David Warner: A Celebration - Warped Factor - Words in the Key of Geek.

Home Top Ad

Post Top Ad

David Warner: A Celebration

When people with a great talent die, there’s a temptation to mourn like family, because their work reached out and touched us, sometimes on multiple occasions and in multiple flavours. But mourning is a privilege and a pain reserved for family. For friends. For loved ones.

When a great actor dies, it still hurts those who revelled in the greatness of their performances, absolutely. But that’s tinged with the wonder at a combination of circumstances that brought them and us together through any of the media in which they played. We shared a planet, for a while, with David Warner. How lucky were we?!

Throughout his career, David Warner could be absolutely relied upon to give you something that above all, caught your interest. That made you sigh with appreciation, or give a little nod, because he’d not only got a thing right, but made it, in addition, interesting on some other level. He was by all accounts too modest a man to go in for deliberate scene-stealing, but every scene you saw or heard that had him in it was just a little bit more special than the scenes without him.

And the thing is, you can pick a random stranger on the street and ask them when they first saw David Warner in something, and the chances are, they’ll be able to tell you distinctly. That was the difference he brought to everything he touched. Whatever the play, the show, the film, you remembered it because it had David Warner in it, and that made it better.

And whether in large roles or small, and across all media, casting directors recognised that David Warner touch. He got to play Hamlet with the RSC at Stratford-upon-Avon and at the Aldwych theatre, London by the time he was 25, and went on to a wide-ranging film career, including: The Thirty-Nine Steps alongside Robert Powell; Morgan: A Suitable Case For Treatment opposite Vanessa Redgrave; The Omen alongside Gregory Peck; starring with Malcolm McDowell in Time After Time; giving his Bob Cratchit to George C Scott’s Ebenezer Scrooge; with Anthony Quinn in Seven Servants; and of course as part of a cast of absurdly skilled contemporaries, including Sean Connery, Shelley Duvall, Ian Holm, Ralph Richardson, Peter Vaughan, and Jim Broadbent in Time Bandits.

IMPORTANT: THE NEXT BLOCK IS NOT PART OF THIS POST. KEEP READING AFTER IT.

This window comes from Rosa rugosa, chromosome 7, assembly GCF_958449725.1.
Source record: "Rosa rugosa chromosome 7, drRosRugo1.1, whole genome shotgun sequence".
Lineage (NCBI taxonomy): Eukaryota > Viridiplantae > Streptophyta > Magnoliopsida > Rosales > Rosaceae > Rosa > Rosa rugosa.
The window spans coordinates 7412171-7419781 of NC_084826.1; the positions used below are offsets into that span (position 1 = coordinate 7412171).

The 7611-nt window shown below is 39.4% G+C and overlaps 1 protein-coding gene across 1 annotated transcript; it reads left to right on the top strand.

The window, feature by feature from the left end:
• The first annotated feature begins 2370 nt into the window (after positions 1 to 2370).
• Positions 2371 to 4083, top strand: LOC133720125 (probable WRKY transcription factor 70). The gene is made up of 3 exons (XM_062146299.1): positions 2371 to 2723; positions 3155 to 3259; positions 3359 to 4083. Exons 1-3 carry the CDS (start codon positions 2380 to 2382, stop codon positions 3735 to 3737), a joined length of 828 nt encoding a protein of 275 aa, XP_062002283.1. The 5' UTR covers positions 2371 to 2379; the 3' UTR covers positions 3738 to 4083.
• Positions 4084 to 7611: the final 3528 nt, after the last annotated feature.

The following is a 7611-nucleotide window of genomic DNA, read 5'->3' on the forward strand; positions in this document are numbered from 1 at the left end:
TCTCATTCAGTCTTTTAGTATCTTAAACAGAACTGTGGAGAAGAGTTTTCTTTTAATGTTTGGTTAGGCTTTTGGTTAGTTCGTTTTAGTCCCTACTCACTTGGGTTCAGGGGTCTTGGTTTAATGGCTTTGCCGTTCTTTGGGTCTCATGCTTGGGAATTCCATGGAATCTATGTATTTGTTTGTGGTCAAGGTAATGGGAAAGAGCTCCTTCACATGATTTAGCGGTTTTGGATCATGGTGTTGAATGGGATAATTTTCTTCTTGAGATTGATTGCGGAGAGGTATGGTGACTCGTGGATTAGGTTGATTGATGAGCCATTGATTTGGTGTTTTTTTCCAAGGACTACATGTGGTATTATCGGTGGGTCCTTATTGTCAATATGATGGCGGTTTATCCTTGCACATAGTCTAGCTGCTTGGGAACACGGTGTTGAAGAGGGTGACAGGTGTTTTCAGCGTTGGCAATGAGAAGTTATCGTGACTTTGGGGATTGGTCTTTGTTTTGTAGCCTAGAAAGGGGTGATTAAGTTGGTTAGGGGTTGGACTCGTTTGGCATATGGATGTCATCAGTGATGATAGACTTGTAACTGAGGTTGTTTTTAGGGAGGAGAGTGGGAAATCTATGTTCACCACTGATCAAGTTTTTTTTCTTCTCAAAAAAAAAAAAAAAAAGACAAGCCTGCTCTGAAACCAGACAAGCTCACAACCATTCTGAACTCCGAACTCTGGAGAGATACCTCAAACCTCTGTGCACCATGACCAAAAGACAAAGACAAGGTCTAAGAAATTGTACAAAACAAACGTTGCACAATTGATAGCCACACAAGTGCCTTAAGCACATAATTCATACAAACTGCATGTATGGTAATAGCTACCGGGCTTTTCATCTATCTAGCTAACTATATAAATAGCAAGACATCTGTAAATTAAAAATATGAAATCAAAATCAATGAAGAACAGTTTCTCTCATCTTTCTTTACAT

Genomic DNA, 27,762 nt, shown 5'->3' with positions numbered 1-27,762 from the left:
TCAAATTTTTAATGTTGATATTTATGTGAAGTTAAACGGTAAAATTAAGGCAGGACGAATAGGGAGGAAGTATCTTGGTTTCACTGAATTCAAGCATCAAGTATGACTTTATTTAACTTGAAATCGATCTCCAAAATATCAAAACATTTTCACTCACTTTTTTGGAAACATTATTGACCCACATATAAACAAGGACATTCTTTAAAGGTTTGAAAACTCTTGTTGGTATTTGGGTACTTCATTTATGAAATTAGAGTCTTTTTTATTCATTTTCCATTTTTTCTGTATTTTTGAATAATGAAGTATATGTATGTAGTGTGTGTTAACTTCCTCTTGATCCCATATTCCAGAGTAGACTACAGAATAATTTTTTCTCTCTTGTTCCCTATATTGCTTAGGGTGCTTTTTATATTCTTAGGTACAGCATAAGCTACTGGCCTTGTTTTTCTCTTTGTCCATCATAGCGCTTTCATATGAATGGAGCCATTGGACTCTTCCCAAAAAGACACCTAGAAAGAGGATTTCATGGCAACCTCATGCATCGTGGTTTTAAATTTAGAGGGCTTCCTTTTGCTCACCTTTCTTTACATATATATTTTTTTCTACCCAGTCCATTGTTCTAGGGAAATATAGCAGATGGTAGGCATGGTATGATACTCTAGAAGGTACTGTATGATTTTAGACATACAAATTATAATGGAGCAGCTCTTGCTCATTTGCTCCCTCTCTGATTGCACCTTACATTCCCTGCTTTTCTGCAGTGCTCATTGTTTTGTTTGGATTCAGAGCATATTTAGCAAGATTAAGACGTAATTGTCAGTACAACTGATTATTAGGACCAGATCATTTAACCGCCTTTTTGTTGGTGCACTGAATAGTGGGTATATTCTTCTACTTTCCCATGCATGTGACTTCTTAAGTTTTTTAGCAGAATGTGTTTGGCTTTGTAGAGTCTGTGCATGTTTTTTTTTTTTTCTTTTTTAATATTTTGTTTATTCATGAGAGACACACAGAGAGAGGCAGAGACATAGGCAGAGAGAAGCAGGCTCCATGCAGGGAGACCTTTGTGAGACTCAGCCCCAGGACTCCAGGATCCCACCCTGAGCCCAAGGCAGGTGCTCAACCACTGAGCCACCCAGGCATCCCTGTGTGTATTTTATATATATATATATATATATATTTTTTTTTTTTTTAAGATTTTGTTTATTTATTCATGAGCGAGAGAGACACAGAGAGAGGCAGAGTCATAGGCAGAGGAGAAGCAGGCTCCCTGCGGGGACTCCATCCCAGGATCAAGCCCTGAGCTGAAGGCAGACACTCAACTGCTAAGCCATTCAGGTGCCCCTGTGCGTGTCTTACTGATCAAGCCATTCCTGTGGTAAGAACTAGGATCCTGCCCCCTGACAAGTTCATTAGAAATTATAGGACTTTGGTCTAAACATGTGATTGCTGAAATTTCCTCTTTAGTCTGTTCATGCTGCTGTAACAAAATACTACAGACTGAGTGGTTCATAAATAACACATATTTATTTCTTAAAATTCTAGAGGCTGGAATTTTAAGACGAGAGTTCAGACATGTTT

If you may know a man by the company he keeps, then you can know the calibre of an actor, both in terms of his range of performance and his amiability of nature, by the stars alongside whom he plays. David Warner, in his own way, was as big a star as any of those with whom he played, and in each case we’ve cited, he is highly memorable even alongside other more nominal leads.

And while the range of his skills appeared to know absolutely no limit – whatever you gave him, he would transform into everything you knew you wanted, and something else again that was simply the David Warner effect – it’s no shame to acknowledge that the geeks of the world have many extra reasons to thank their lucky stars for David Warner. That he never scrupled, even with theatrical and Shakespearean bones, to play among the stars in science fiction was the science fiction fan’s great good fortune. And again, whenever he did it, he left stories that might have otherwise flagged with a little David Warner brilliance to lift them and make them interesting simply by what he did with his roles.

Tron, bless it, was mostly a film more interesting for its visuals than its plots or characters. Except when David Warner stepped on screen and made the faintly ridiculous somehow entirely plausible, and then important, and then thrilling. In Star Trek V and VI, he transforms a fairly standard Klingon role into something with subtlety (not easy through the Klingon make-up and given the Klingon culture). It was a lightning he was to re-bottle for Star Trek: The Next Generation on TV in the famous Chain of Command episode, torturing Captain Picard with both physical ordeal and gentle, obliging conversation. Basing his character on the re-educator from George Orwell’s 1984 let Warner tap into both the mundanity of evil and its relentlessness, in a performance that still astounds viewers today.